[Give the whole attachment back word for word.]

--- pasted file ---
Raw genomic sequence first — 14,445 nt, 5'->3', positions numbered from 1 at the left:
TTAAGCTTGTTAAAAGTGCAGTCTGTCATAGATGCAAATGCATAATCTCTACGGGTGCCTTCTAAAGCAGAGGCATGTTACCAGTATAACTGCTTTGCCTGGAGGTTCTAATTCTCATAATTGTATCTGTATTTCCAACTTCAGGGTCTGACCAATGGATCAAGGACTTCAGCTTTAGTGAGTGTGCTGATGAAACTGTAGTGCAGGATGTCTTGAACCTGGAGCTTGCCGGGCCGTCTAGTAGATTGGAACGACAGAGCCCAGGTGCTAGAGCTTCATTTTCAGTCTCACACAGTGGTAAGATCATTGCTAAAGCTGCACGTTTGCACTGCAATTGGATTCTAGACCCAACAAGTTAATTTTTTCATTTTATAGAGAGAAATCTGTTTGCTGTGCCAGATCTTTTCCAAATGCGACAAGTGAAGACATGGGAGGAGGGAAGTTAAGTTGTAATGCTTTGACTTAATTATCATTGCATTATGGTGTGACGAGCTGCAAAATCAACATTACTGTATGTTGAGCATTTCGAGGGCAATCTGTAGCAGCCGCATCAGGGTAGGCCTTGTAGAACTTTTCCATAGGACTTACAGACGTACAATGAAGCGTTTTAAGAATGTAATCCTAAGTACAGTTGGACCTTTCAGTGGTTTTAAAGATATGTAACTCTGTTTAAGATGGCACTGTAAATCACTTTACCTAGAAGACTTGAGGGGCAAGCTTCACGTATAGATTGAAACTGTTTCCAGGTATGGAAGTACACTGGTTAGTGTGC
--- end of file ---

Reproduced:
Raw genomic sequence first — 14,445 nt, 5'->3', positions numbered from 1 at the left:
TTAAGCTTGTTAAAAGTGCAGTCTGTCATAGATGCAAATGCATAATCTCTACGGGTGCCTTCTAAAGCAGAGGCATGTTACCAGTATAACTGCTTTGCCTGGAGGTTCTAATTCTCATAATTGTATCTGTATTTCCAACTTCAGGGTCTGACCAATGGATCAAGGACTTCAGCTTTAGTGAGTGTGCTGATGAAACTGTAGTGCAGGATGTCTTGAACCTGGAGCTTGCCGGGCCGTCTAGTAGATTGGAACGACAGAGCCCAGGTGCTAGAGCTTCATTTTCAGTCTCACACAGTGGTAAGATCATTGCTAAAGCTGCACGTTTGCACTGCAATTGGATTCTAGACCCAACAAGTTAATTTTTTCATTTTATAGAGAGAAATCTGTTTGCTGTGCCAGATCTTTTCCAAATGCGACAAGTGAAGACATGGGAGGAGGGAAGTTAAGTTGTAATGCTTTGACTTAATTATCATTGCATTATGGTGTGACGAGCTGCAAAATCAACATTACTGTATGTTGAGCATTTCGAGGGCAATCTGTAGCAGCCGCATCAGGGTAGGCCTTGTAGAACTTTTCCATAGGACTTACAGACGTACAATGAAGCGTTTTAAGAATGTAATCCTAAGTACAGTTGGACCTTTCAGTGGTTTTAAAGATATGTAACTCTGTTTAAGATGGCACTGTAAATCACTTTACCTAGAAGACTTGAGGGGCAAGCTTCACGTATAGATTGAAACTGTTTCCAGGTATGGAAGTACACTGGTTAGTGTGC